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New Plan to Alleviate SIDS Debt

Deandre Williamson – Caribbean Climate Tracker Journalism Fellow

The historic Debt Sustainability Support Service (DSSS) was launched to alleviate the crippling levels of debt plaguing Small Island Developing States (SIDS) around the world.

The DSSS was launched this week during the Fourth International Conference on Small Island Developing States (SIDS4) in Antigua and Barbuda.

This new plan, designed by the Prime Minister of Antigua and Barbuda Gaston Browne and President of the Republic of the Maldives Dr. Mohamed Muizzu, also seeks to build economic resilience among SIDS.

Prime Minister Browne emphasized that the support service will provide strategic advice on breaking the cycle of debt and options for SIDS to seek new investment opportunities in climate resilient infrastructure.

“Resilient prosperity is crucial within the next decade with the adaptation of ABAS (Antigua and Barbuda Agenda for SIDS). This launch signifies collective resolve to combat climate change and debt. It will pave the way to provide better lending terms for SIDS. This is really a matter for our survival and our sovereignty,” Prime Minister Browne said.

He explained that the DSSS will call for the reform of the international financial architecture to deliver innovative bespoke financing that goes beyond traditional concessional financing.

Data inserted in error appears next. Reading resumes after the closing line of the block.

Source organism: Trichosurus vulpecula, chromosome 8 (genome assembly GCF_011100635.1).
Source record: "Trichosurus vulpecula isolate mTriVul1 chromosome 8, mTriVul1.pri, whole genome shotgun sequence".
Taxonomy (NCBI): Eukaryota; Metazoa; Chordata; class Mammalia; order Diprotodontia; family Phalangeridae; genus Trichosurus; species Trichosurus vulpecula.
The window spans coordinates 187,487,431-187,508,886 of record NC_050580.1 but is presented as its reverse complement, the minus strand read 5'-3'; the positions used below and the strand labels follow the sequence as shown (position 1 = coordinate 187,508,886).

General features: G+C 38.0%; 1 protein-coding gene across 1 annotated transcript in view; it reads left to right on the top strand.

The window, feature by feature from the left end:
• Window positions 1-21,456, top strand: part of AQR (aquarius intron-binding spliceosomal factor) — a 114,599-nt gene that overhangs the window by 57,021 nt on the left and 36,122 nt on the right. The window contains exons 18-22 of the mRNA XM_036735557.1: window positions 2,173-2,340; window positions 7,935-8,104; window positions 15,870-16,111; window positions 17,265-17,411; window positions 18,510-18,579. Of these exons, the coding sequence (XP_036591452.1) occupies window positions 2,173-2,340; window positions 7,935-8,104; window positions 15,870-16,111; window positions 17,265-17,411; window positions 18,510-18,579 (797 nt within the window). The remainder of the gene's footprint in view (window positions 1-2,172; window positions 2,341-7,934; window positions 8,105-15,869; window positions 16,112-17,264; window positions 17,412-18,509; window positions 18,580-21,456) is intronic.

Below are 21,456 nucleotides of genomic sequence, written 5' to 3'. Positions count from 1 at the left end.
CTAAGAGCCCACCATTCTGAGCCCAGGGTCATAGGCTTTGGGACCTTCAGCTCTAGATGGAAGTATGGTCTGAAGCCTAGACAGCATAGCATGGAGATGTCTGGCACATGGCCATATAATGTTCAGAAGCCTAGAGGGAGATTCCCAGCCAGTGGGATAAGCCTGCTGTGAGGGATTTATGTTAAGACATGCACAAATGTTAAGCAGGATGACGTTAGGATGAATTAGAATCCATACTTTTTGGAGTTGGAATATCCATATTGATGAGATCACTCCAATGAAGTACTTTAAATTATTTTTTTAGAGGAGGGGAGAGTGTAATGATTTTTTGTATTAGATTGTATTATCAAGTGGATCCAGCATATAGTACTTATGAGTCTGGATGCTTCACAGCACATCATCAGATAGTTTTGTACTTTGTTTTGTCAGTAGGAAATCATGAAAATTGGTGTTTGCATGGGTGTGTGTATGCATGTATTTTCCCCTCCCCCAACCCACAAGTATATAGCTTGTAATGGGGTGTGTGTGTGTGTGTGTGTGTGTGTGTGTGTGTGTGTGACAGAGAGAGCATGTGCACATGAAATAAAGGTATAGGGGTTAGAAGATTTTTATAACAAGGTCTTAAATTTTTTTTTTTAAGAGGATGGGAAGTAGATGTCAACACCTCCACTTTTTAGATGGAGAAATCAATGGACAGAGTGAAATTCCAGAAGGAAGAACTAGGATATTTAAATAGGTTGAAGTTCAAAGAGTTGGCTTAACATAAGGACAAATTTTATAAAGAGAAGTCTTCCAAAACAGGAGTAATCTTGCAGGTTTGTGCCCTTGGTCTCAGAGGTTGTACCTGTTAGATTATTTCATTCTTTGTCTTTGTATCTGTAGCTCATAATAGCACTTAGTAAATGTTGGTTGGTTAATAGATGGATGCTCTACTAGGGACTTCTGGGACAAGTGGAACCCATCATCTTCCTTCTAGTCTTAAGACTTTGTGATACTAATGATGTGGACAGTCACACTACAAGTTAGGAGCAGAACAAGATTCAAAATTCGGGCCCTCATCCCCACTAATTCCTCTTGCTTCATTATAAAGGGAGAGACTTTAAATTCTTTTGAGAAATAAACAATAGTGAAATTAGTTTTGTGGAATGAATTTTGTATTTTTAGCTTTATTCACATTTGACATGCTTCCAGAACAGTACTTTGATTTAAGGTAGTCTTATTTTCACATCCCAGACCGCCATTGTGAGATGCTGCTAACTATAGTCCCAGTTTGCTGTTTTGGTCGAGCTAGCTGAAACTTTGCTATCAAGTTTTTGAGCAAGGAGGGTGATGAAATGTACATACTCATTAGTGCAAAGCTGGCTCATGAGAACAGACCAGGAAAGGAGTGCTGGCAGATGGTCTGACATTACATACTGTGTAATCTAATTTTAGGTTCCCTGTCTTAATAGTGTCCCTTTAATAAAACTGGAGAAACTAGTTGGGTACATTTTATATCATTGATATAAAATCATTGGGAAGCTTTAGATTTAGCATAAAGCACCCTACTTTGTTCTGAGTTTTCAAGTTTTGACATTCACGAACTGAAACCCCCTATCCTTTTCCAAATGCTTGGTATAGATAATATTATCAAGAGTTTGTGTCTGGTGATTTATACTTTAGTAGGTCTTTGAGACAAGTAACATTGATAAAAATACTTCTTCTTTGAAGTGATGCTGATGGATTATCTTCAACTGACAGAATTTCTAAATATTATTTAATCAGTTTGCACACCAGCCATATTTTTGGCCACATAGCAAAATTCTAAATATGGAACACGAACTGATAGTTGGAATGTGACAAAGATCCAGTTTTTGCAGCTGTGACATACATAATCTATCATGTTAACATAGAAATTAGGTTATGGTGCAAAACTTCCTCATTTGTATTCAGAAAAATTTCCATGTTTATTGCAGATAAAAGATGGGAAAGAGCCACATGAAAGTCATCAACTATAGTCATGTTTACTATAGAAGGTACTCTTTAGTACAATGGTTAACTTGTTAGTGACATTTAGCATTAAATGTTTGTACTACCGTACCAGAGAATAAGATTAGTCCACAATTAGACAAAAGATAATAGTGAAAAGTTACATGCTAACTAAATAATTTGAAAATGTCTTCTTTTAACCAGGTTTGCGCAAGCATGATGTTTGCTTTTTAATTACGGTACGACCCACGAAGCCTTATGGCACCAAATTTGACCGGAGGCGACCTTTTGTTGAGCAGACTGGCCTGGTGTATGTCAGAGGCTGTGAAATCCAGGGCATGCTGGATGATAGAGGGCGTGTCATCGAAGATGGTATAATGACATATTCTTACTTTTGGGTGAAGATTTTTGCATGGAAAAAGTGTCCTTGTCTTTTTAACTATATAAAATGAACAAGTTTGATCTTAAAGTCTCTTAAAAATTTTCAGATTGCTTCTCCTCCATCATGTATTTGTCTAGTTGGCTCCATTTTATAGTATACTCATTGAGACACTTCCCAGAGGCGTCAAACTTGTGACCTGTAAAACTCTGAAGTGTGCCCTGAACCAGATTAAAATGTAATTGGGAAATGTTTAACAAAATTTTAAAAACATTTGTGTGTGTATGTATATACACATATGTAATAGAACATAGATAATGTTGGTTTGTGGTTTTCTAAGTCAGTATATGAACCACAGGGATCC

“The DSSS will include debt for climate swaps, insurance instruments, 

SDRs, green and blue bonds and leveraging of public private partnerships to fulfil the potential in supporting our sustainable development goals. The adoption and use of the Multidimensional Vulnerability Index will also be critical to assist middle and high income SIDS to access much needed concessional financing and grants especially during periods of crises,” he added.

The service will recognize the social, economic, legal and environmental challenges affecting SIDS, while focusing on four key pillars. These include: a multi-layered approach to debt, the protection of against future economic threats, fostering climate-resilient infrastructure investment and the provision of expert advisory and legal support. The latter, will provide SIDS with the capacity to adequately navigate international debt and finance negotiations, otherwise unreachable due to various disadvantages.

Speaking on behalf of the Republic of the Maldives, the country’s Minister of Environment, Climate Change and Energy Thoriq Ibrahim said the plan comes at a crucial juncture for small island nations. He added that the climate crisis and associated external shocks are heavy burdens for SIDS. He further indicated that the new plan of service is monumental step towards addressing debt challenges.

“The SIDS represent approximately one percent of the world’s population. However, these countries are at the forefront of multiple global crises, notably climate change,” he said.

For example, The Bahamas suffered $3.4 billion in losses following Hurricane Dorian which devastated the islands of Abaco a

nd Grand Bahama in 2019. 

Moving ahead, it is anticipated that the next stage of the plan involves the meeting of SIDS leaders to decide on the best way to establish the service in individual countries.

The plan was co-designed with the assistance of the International Institute for Environment and Development (IIED), in close consultation

 with a panel of world leaders and industry representatives.